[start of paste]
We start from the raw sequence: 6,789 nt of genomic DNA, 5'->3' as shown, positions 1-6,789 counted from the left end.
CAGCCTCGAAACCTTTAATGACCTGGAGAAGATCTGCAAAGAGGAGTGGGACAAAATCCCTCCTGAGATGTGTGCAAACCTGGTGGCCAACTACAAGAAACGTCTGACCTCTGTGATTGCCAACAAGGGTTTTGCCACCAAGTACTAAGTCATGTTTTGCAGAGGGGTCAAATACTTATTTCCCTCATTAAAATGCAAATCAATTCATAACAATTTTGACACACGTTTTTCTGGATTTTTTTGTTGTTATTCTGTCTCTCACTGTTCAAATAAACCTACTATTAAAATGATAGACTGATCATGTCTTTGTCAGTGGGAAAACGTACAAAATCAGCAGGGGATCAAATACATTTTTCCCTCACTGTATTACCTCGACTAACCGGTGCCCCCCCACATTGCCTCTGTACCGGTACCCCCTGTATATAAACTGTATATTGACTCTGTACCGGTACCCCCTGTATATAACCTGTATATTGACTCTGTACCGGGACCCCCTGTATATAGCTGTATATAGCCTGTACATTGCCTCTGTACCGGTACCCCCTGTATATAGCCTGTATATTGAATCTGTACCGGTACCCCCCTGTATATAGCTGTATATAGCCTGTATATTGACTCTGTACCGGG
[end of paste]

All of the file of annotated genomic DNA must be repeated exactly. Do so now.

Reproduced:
We start from the raw sequence: 6,789 nt of genomic DNA, 5'->3' as shown, positions 1-6,789 counted from the left end.
CAGCCTCGAAACCTTTAATGACCTGGAGAAGATCTGCAAAGAGGAGTGGGACAAAATCCCTCCTGAGATGTGTGCAAACCTGGTGGCCAACTACAAGAAACGTCTGACCTCTGTGATTGCCAACAAGGGTTTTGCCACCAAGTACTAAGTCATGTTTTGCAGAGGGGTCAAATACTTATTTCCCTCATTAAAATGCAAATCAATTCATAACAATTTTGACACACGTTTTTCTGGATTTTTTTGTTGTTATTCTGTCTCTCACTGTTCAAATAAACCTACTATTAAAATGATAGACTGATCATGTCTTTGTCAGTGGGAAAACGTACAAAATCAGCAGGGGATCAAATACATTTTTCCCTCACTGTATTACCTCGACTAACCGGTGCCCCCCCACATTGCCTCTGTACCGGTACCCCCTGTATATAAACTGTATATTGACTCTGTACCGGTACCCCCTGTATATAACCTGTATATTGACTCTGTACCGGGACCCCCTGTATATAGCTGTATATAGCCTGTACATTGCCTCTGTACCGGTACCCCCTGTATATAGCCTGTATATTGAATCTGTACCGGTACCCCCCTGTATATAGCTGTATATAGCCTGTATATTGACTCTGTACCGGG